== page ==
It seems like every time Tina Fey is getting a lot of attention, people start to complain about her ubiquity or her "message," and then someone declares a backlash (usually claiming to have predicted it all along) and calls for an end to it. It's the Circle of Life, and the latest one, spurred on by Fey's recent SNL appearance promoting Date Night and concerning, among other things, Fey's lack of overt feminism and offensive attractiveness, has been predicted, declared, and ended, this time by Salon's Rebecca Traister in a very long essay with this as its point:
"We can't lay the blame for the often ruthless nature of equal-opportunity mockery at the feet of a woman who never promised to do anything but entertain us."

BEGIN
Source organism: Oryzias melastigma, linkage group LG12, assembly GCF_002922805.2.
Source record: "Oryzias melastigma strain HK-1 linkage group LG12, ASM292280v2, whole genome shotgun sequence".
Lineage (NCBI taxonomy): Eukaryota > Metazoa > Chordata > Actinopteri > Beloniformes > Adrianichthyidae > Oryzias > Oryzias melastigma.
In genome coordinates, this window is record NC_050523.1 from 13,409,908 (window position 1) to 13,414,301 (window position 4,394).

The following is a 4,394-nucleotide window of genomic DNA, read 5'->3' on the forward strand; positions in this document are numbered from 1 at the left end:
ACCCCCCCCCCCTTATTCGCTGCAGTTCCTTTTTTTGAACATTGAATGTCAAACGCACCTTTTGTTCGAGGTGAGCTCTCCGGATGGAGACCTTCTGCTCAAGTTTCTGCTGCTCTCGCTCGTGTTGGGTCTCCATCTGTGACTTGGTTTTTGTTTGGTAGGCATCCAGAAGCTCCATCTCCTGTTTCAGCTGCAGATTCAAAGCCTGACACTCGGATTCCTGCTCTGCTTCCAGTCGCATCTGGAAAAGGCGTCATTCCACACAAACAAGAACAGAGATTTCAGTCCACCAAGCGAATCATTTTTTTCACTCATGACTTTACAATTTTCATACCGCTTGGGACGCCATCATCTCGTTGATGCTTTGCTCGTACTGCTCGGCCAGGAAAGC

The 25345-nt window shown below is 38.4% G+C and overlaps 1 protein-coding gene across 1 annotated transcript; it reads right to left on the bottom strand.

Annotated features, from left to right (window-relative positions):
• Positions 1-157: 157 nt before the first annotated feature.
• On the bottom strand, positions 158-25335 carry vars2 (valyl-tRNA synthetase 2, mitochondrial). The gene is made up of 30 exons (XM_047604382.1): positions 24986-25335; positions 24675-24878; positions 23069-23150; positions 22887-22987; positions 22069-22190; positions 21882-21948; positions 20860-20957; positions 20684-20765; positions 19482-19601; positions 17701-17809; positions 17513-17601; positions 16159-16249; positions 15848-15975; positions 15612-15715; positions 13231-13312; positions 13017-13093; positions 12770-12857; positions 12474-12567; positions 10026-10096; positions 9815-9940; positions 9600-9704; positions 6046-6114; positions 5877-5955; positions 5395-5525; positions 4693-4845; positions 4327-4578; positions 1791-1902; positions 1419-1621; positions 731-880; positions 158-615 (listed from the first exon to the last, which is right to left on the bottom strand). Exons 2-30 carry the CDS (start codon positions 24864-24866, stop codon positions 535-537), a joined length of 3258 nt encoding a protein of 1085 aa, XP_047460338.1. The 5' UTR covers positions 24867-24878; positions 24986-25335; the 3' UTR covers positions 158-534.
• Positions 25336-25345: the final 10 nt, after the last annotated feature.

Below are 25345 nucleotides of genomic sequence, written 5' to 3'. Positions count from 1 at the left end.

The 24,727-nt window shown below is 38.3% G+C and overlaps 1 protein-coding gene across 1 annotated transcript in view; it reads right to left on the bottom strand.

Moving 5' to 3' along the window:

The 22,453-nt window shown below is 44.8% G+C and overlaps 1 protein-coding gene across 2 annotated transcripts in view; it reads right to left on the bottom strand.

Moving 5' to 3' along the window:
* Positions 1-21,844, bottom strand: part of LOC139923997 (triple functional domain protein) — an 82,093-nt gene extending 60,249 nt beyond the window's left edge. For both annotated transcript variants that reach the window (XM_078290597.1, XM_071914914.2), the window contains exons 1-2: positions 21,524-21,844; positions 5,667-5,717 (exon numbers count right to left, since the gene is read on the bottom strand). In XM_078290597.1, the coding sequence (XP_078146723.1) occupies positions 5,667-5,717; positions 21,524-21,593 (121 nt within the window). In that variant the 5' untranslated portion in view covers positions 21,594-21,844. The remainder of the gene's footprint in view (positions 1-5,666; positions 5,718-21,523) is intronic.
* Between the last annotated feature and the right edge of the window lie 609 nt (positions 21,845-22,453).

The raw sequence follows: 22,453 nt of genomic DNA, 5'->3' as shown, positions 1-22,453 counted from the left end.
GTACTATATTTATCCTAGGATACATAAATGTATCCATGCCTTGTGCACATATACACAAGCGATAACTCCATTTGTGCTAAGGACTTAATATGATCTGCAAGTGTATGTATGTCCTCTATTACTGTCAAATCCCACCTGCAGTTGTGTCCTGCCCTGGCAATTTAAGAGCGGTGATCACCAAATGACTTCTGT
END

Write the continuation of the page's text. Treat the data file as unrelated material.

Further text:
To this we would add: Do you want to be a famous Hollywood celebrity actress for a living? If not, Tina Fey is not your ideal mentor or role model, because that's what her job is. Remember, she spends hours each day in a makeup chair. And while a certain amount of discourse about moral messages in popular culture is always necessary, the latest Über-trend of expecting from grown-up television and movies the kind of tidy parables and perfect characters we enforce on children's entertainment needs to stop. We're all adults here, and nobody wants to watch Gallant without Goofus.
The Tina Fey Backlash [Salon]